Tag Archives: Agriculture

#PFEE Economy Collapsing: Why ED Has No Answers !!!🤔

 | Kennedy School, Harvard University

 4 minute read

When President Emmerson Mnangagwa campaigned in July for Zimbabwe’s presidency, he promised to be a business friendly leader, and to return his country’s economy to twentieth century times of plenty and prosperity.

But Mnangagwa has already shown himself incapable of jettisoning the state centrist, rent-seeking predilections of his predecessor. A “big-bang” sharp break with Zimbabwe’s recent past is essential to reassure consumers and capitalists. Yet Mnangagwa and his cronies have so far rejected anything forward-looking and sensible.

Mnangagwa’s administration is struggling to overcome the national economic destruction wreaked on Zimbabwe over two decades under Robert Mugabe. This included profligate spending, immense debt pileup, colossal corruption, and ravaging of the country’s once immensely productive agricultural sector.

As a result, Zimbabwe now lacks foreign exchange with which to buy petrol and ordinary goods to stock the shelves of its supermarkets. In the last few weeks many shops – such as Edgars, a long-time clothing store; Teta, an eatery; KFC, a fast food outlet – have simply shut their doors. Queues for petrol stretch for miles.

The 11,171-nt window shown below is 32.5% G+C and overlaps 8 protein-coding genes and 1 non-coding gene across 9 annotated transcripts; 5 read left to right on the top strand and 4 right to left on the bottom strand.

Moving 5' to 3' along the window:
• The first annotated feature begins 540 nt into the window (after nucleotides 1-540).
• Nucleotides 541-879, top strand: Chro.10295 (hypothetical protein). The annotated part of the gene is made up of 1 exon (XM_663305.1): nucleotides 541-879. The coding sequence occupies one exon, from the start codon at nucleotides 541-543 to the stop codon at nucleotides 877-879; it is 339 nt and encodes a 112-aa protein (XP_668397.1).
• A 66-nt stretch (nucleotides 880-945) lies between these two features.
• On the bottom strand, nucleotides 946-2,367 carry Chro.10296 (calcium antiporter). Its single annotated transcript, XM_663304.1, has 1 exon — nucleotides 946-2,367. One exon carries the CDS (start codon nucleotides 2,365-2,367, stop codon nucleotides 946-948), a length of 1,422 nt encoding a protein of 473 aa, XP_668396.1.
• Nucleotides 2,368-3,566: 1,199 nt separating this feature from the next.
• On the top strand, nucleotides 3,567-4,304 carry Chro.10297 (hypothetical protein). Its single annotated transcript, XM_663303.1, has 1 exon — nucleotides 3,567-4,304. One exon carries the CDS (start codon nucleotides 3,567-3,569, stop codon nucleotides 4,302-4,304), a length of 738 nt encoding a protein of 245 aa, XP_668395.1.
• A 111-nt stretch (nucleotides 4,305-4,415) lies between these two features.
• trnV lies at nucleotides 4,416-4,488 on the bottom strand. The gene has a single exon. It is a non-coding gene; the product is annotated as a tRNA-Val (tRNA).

Banks have no US dollars, or South African rands or Botswana pulas (the notional national currency), and therefore cannot supply stores or customers with the funds to carry on business as usual.

The locally created Zimbabwe bond note which is officially supposed to trade 1 to 1 with the US dollar, has been trading as high as 10 to 1 on the Harare black market according to unconfirmed local shopping experiences. In its October 20th edition The Economist reported that the bond note, known unofficial as the zollar, was trading for as little as 17 cents, or roughly 6-1.

The new administration has naturally resorted to printing its own faux money. That inevitably has led, as always, to hyperinflation and monetary collapse.